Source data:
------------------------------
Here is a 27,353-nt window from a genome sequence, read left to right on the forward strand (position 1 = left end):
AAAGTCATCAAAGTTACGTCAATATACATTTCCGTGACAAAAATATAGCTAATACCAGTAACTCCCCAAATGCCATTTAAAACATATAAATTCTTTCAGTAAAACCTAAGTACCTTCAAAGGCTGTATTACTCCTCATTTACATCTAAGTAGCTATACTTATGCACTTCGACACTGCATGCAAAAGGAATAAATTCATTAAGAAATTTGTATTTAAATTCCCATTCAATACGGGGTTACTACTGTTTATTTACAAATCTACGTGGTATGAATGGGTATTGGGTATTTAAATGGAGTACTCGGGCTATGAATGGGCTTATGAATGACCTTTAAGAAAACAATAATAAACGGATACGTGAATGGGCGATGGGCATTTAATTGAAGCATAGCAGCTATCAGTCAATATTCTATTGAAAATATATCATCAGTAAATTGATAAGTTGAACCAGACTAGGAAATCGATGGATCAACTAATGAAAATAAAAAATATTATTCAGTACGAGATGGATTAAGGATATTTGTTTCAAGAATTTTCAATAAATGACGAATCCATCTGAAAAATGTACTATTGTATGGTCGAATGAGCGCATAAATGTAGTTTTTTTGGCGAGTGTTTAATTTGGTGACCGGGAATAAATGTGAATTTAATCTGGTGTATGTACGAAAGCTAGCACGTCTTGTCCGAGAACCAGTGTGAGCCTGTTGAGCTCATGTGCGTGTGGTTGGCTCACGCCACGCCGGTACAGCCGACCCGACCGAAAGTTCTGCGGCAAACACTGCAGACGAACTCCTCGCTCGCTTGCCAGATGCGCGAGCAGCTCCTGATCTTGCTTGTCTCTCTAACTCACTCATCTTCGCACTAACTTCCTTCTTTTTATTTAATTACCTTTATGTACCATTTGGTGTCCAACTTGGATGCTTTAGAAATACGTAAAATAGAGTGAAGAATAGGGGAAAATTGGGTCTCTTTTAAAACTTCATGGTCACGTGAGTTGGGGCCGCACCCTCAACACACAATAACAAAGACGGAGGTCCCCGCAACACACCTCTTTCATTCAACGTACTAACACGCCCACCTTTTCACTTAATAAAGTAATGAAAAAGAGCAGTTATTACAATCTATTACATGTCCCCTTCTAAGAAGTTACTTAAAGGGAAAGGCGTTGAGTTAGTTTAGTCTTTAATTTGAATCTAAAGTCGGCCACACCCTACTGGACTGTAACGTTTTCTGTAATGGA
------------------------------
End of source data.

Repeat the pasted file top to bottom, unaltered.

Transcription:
Here is a 27,353-nt window from a genome sequence, read left to right on the forward strand (position 1 = left end):
AAAGTCATCAAAGTTACGTCAATATACATTTCCGTGACAAAAATATAGCTAATACCAGTAACTCCCCAAATGCCATTTAAAACATATAAATTCTTTCAGTAAAACCTAAGTACCTTCAAAGGCTGTATTACTCCTCATTTACATCTAAGTAGCTATACTTATGCACTTCGACACTGCATGCAAAAGGAATAAATTCATTAAGAAATTTGTATTTAAATTCCCATTCAATACGGGGTTACTACTGTTTATTTACAAATCTACGTGGTATGAATGGGTATTGGGTATTTAAATGGAGTACTCGGGCTATGAATGGGCTTATGAATGACCTTTAAGAAAACAATAATAAACGGATACGTGAATGGGCGATGGGCATTTAATTGAAGCATAGCAGCTATCAGTCAATATTCTATTGAAAATATATCATCAGTAAATTGATAAGTTGAACCAGACTAGGAAATCGATGGATCAACTAATGAAAATAAAAAATATTATTCAGTACGAGATGGATTAAGGATATTTGTTTCAAGAATTTTCAATAAATGACGAATCCATCTGAAAAATGTACTATTGTATGGTCGAATGAGCGCATAAATGTAGTTTTTTTGGCGAGTGTTTAATTTGGTGACCGGGAATAAATGTGAATTTAATCTGGTGTATGTACGAAAGCTAGCACGTCTTGTCCGAGAACCAGTGTGAGCCTGTTGAGCTCATGTGCGTGTGGTTGGCTCACGCCACGCCGGTACAGCCGACCCGACCGAAAGTTCTGCGGCAAACACTGCAGACGAACTCCTCGCTCGCTTGCCAGATGCGCGAGCAGCTCCTGATCTTGCTTGTCTCTCTAACTCACTCATCTTCGCACTAACTTCCTTCTTTTTATTTAATTACCTTTATGTACCATTTGGTGTCCAACTTGGATGCTTTAGAAATACGTAAAATAGAGTGAAGAATAGGGGAAAATTGGGTCTCTTTTAAAACTTCATGGTCACGTGAGTTGGGGCCGCACCCTCAACACACAATAACAAAGACGGAGGTCCCCGCAACACACCTCTTTCATTCAACGTACTAACACGCCCACCTTTTCACTTAATAAAGTAATGAAAAAGAGCAGTTATTACAATCTATTACATGTCCCCTTCTAAGAAGTTACTTAAAGGGAAAGGCGTTGAGTTAGTTTAGTCTTTAATTTGAATCTAAAGTCGGCCACACCCTACTGGACTGTAACGTTTTCTGTAATGGA